In the words of another reviewer, “The game might be clean, but the gamers might not.”
If you’re unsure whether to allow your child to play Fortnite: Battle Royale, why not start with a conversation – and ask for a demonstration? Family Zone cyber experts agree: The very best way to protect your child is to be involved in his or her online world.
“Parenting with Eyes Wide Open” was finished and printed in July, 2018. The response has been overwhelming and humbling. At the request of parents a Study Guidebook is being developed to further assist parents. This will provide a platform for parents to come together and discuss what seems to work and what doesn’t within their communities.
I was recently in a Northern Alberta community where 48 parents attended and 45 books were sold. Thank you! The book is available on Kindle, through the website www.lifesynergy4youth.com, and at Indigo located on 130th Ave S.E. Calgary. The best deal is at the parent session which is $20.00 per book, GST included.
Testimonials of the month:
I just wanna thank you for everything you and your program did for me. Back when I was in junior high and struggling with the new transition into Jr. High, the things you brought up really changed my views. I’d always been outgoing and expressive but also got teased a lot. After you came to our school and we did those little group sessions I realized that what others thought didn’t matter. I am who I am and there’s nothing to be ashamed of for it. I carried these thoughts onward and developed then over the years to a point today where I don’t let the bullies get to me anymore and I’m the man who will stand up for the weak.
I had a really toxic relationship with a girl a few months back and it took me a long time to escape her grasp but then to also get myself out of the mindset that I needed her. That’s when I messaged you because I thought if the things you taught us way back when and I realized that I needed to make a change. I needed to do a “thumb switch” as you called it (fwi I literally did the whole thumb switching thing with my hands xD). Afterwards I felt a lot better about myself and I really felt a burden lifted. I was able to really appreciate those I had and I even got a new girlfriend who loves me greatly and sincerely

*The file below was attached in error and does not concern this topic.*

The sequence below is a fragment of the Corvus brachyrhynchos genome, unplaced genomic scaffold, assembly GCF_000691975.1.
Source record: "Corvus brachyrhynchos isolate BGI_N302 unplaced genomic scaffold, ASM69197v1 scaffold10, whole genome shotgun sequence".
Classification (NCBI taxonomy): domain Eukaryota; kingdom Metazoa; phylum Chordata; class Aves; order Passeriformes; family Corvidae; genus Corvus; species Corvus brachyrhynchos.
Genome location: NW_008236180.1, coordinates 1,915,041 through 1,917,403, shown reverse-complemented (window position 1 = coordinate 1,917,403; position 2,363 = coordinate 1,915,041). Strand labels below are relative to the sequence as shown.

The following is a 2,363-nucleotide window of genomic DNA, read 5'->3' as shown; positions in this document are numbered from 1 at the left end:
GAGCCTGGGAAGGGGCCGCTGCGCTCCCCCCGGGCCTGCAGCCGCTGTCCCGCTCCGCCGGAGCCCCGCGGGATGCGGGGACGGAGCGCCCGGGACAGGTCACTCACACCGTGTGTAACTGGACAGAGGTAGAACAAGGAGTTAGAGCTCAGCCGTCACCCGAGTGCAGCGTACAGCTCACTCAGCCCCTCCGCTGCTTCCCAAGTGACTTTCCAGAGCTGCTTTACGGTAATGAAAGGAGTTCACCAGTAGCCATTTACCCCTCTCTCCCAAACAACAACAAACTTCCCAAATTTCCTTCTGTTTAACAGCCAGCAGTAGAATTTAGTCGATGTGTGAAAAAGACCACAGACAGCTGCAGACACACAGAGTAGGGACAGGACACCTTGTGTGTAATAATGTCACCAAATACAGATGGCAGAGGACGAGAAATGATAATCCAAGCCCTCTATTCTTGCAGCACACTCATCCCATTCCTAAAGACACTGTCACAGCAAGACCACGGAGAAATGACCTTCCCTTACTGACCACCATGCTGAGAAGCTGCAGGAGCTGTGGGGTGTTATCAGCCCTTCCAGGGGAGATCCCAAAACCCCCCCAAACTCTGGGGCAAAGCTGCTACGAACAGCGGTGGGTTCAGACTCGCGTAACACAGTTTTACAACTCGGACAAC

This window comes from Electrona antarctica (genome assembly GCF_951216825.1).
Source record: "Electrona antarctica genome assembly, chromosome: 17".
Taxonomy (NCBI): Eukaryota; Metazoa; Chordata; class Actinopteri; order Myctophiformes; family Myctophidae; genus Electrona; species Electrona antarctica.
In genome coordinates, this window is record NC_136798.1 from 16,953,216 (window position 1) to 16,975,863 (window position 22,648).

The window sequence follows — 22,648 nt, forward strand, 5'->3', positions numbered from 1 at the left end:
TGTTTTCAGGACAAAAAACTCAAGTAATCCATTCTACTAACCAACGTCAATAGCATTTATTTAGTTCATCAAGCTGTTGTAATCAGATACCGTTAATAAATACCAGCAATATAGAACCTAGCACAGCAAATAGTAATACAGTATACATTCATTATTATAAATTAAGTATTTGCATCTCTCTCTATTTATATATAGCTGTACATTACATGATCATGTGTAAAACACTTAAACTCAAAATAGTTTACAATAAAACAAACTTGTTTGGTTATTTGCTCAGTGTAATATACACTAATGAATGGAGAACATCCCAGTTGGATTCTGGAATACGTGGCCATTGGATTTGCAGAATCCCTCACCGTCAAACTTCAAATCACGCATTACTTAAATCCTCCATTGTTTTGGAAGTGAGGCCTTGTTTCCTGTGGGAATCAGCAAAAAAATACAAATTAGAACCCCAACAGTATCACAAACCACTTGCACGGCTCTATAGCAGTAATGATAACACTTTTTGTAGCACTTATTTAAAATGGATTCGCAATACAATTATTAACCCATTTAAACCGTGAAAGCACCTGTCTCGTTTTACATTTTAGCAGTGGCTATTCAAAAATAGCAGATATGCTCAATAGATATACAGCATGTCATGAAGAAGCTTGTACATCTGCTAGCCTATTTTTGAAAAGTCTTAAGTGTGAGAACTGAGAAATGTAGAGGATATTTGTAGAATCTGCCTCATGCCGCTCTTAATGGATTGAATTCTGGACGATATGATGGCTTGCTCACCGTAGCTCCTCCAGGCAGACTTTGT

In case you’re curious about how I turned out, I graduated high school last year as a valedictorian candidate who won a bowling scholarship and the max grant from Alexander Rutherford. I’m currently attending Mount Royal University taking a computer science undergrad. My main goal though is going to the military to become an officer in the armoured division. I realized that I wanted to help those who needed me, stand up against the bullies and that over the years since you came I’ve built up a natural leadership role and stronger character to where I’m willing to make the decisions nobody else will because they’re hard.
Do I know where I would be without the Life Synergy for Youth program, no. One thing I do know is that it really inspired me and changed me way down to my core and I have you mostly to thank for that. If you ever wanna go grab a coffee or something and share stories I would be happy to hear from you and talk face to face to the man that changed me. Thanks for everything Dwayne, take care.
University Student – male